See also: E39 Bestlinks & How to easily find what you need
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  #33  
Old 05-09-2014, 04:28 PM
upallnight upallnight is offline
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Quote:
Originally Posted by bluebee View Post
It's in the picture below from my bogus smog failure from the referenced thread.
- P0500 Vehicle Speed Sensor Malfunction
The failure is for the MIL or Check Engine light. If you reset the check engine light or MIL prior to taking the car in for testing and didn't have enough drive cycles (150 plus miles, plus several start and stop cycles) you fail the test. This is to prevent people from resetting the CEL or MIL about a block away from the testing site to extinguish the lights.
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  #34  
Old 05-09-2014, 10:57 PM
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bluebee bluebee is offline
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Originally Posted by upallnight View Post
The failure is for the MIL or Check Engine light. If you reset the check engine light or MIL prior to taking the car in for testing and didn't have enough drive cycles (150 plus miles, plus several start and stop cycles) you fail the test. This is to prevent people from resetting the CEL or MIL about a block away from the testing site to extinguish the lights.
What happened, to me, was that I failed inspection due to this bogus P0500 which did NOT set the check engine light.

The bogus P0500 occurred because the ABS control module was removed for repair (I'm assuming that's what caused the P0500 since that's when it happened and it never happened again, and I didn't change anything in the interim).

The problem was that it did NOT set a fault, but, it set a PENDING fault, which caused me to fail inspection (it takes three pending faults to set the CEL).

So, my warning to others, is to check your monitors with a scanner BEFORE going for smog inspection after having removed the ABS control module.

See also:
- What's this about the P0500 setting the SES (1) & why you want to wait a week before getting a smog test after removing your ABS control module (1)
__________________
Each repair should invariably add to our knowledge base by the process of inexorable incrementalism.
Your job, in return, is to read the suggested threads, where the best people will always add value to those threads, either by pictures or by descriptions, so the next person with the same problem stands on your shoulders.
See also: E39 Bestlinks & How to easily find what you need
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  #35  
Old 05-10-2014, 04:31 AM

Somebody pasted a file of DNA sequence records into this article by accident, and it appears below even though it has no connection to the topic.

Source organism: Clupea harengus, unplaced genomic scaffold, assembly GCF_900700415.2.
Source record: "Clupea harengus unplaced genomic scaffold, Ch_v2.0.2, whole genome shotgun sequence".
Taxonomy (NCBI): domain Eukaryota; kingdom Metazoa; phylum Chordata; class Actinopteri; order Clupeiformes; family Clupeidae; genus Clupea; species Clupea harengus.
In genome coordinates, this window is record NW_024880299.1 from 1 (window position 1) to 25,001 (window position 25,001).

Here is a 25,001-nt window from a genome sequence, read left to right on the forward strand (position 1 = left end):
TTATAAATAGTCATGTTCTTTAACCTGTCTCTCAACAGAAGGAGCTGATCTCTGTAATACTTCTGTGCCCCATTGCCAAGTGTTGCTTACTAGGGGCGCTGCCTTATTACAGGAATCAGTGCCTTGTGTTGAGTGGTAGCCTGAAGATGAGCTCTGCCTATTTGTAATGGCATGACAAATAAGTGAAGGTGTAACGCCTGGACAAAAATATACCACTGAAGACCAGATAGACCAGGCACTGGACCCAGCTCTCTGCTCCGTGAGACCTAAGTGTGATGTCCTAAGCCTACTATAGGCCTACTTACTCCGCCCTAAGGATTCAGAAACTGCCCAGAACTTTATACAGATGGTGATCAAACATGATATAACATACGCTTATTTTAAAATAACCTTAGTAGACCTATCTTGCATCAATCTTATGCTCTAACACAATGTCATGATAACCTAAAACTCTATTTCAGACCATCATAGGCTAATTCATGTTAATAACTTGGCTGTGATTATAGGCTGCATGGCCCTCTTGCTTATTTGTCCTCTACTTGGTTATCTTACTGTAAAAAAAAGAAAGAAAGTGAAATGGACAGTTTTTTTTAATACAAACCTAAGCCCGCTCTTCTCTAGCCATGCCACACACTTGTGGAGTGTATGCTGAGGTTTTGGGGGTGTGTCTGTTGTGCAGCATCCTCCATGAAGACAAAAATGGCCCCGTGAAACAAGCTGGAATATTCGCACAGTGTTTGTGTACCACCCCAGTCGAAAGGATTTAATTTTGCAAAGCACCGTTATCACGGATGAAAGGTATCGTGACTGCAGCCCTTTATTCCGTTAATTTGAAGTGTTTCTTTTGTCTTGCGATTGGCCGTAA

upallnight upallnight is offline
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ABS fault will not set off a CEL or MIL fault. It will set of the ABS light or brake light. Why should they even be concern with an ABS fault since it is not smog related. I can see if you were in a European country or England where cars are brought in for a MOT.
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  #36  
Old 05-10-2014, 09:22 AM
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bluebee bluebee is offline
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Quote:
Originally Posted by upallnight View Post
ABS fault will not set off a CEL or MIL fault. It will set of the ABS light or brake light. Why should they even be concern with an ABS fault since it is not smog related. I can see if you were in a European country or England where cars are brought in for a MOT.
I fully understand what you're saying, and, don't disagree that the ABS won't, in and of itself, set the CEL, but, a P0500 will set the CEL, if the pending code is seen on three successive FTC drive cycles.

However, when I inquired at the time why I was being failed for a seemingly non-emission-related pending fault code, I was told that MANY things affect emissions, including the AC, evap leaks, and, yes, speed sensors.

Now, you and I know this P0500 was a bogus pending code, and, since I hadn't checked for pending codes before paying for my smog check, I was plumb out of luck (i.e., completely out of luck).

I did call the smog check referee at the time, but, he told me the same thing.

Anyway, the fact is clear that I failed due to a pending P0500, and, that I passed without changing anything, two weeks later, simply by driving the vehicle.
__________________
Each repair should invariably add to our knowledge base by the process of inexorable incrementalism.
Your job, in return, is to read the suggested threads, where the best people will always add value to those threads, either by pictures or by descriptions, so the next person with the same problem stands on your shoulders.
See also: E39 Bestlinks & How to easily find what you need

Last edited by bluebee; 05-12-2014 at 02:21 PM.